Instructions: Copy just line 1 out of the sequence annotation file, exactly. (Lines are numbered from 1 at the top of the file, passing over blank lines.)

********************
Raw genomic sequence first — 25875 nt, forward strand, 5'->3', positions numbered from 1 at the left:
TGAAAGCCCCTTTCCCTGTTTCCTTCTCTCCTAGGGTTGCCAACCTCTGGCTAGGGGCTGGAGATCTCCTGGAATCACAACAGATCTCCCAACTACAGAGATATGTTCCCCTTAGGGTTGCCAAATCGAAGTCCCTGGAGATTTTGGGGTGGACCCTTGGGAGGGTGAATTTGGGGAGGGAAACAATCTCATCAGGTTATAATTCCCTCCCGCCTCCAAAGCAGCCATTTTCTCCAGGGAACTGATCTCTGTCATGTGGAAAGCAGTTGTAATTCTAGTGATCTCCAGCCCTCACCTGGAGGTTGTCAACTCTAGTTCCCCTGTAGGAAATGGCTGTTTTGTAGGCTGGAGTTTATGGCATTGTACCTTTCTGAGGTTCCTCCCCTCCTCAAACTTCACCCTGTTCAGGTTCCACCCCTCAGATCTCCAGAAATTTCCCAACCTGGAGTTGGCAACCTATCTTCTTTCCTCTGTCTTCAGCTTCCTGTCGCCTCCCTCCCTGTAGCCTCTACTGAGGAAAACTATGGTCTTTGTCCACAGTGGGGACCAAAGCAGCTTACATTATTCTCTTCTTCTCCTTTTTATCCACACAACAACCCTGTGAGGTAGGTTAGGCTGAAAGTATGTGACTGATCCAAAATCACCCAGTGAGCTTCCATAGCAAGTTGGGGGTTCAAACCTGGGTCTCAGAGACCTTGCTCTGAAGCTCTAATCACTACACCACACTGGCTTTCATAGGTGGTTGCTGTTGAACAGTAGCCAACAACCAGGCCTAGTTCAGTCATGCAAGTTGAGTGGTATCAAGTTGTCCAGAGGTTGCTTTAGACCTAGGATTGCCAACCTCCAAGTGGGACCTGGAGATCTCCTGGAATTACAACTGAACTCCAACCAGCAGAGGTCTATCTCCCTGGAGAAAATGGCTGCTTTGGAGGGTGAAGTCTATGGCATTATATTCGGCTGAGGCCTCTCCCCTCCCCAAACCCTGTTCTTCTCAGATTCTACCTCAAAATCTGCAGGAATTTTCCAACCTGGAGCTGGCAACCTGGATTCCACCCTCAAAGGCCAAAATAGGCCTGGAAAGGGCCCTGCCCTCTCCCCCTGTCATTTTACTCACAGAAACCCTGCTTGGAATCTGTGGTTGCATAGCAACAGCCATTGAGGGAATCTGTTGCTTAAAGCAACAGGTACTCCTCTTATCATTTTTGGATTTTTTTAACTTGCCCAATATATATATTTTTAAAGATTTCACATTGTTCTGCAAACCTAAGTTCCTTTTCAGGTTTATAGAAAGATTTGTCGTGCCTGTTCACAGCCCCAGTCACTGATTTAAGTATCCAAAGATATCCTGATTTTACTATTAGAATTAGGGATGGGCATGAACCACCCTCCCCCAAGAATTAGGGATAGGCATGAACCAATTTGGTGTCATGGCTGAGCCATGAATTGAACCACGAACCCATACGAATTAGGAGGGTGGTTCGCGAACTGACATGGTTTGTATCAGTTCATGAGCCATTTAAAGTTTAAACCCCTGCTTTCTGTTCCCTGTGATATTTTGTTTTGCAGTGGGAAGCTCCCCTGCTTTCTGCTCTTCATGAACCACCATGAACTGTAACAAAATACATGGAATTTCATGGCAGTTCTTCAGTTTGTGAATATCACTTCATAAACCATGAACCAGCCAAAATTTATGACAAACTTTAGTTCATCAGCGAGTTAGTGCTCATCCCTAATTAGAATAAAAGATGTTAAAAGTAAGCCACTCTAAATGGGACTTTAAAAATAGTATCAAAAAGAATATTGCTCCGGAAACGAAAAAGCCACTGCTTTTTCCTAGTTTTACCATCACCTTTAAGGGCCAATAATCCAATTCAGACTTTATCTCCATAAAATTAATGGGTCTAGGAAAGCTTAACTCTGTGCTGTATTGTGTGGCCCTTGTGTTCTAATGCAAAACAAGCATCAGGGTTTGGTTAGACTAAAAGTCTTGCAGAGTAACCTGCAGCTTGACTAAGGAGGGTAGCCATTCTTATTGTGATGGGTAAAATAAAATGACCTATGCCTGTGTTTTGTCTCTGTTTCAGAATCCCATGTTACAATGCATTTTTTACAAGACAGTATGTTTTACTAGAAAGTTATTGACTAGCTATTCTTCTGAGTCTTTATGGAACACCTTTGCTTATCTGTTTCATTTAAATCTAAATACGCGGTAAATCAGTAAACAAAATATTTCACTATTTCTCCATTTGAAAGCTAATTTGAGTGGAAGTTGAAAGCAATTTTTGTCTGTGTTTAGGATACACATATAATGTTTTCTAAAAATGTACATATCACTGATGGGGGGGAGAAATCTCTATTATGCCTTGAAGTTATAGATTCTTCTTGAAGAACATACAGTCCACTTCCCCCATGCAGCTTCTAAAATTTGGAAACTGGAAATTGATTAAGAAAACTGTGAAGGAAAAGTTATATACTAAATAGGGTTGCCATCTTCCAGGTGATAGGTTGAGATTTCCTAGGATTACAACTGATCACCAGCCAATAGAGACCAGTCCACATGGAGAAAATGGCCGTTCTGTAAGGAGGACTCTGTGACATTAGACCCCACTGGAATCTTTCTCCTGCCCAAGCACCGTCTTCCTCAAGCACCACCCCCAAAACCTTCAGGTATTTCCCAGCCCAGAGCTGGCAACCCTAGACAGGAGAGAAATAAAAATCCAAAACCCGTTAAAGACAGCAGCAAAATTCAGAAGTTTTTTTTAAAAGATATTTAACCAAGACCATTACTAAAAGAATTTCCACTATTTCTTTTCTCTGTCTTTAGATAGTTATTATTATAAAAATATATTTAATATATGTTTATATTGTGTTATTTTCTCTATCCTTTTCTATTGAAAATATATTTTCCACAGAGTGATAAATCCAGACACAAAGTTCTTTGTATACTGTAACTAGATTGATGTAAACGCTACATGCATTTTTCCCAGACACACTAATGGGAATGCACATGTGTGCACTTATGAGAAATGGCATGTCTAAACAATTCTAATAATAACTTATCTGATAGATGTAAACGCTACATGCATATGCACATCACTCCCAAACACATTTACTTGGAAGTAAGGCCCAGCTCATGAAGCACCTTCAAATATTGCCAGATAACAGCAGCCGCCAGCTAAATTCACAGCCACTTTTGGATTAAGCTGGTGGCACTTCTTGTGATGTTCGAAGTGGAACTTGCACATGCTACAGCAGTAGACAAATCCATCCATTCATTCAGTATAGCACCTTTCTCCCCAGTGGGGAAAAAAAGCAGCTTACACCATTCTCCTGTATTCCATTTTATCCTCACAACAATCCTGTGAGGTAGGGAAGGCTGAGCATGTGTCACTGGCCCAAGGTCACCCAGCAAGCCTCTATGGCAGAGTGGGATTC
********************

Raw genomic sequence first — 25875 nt, forward strand, 5'->3', positions numbered from 1 at the left: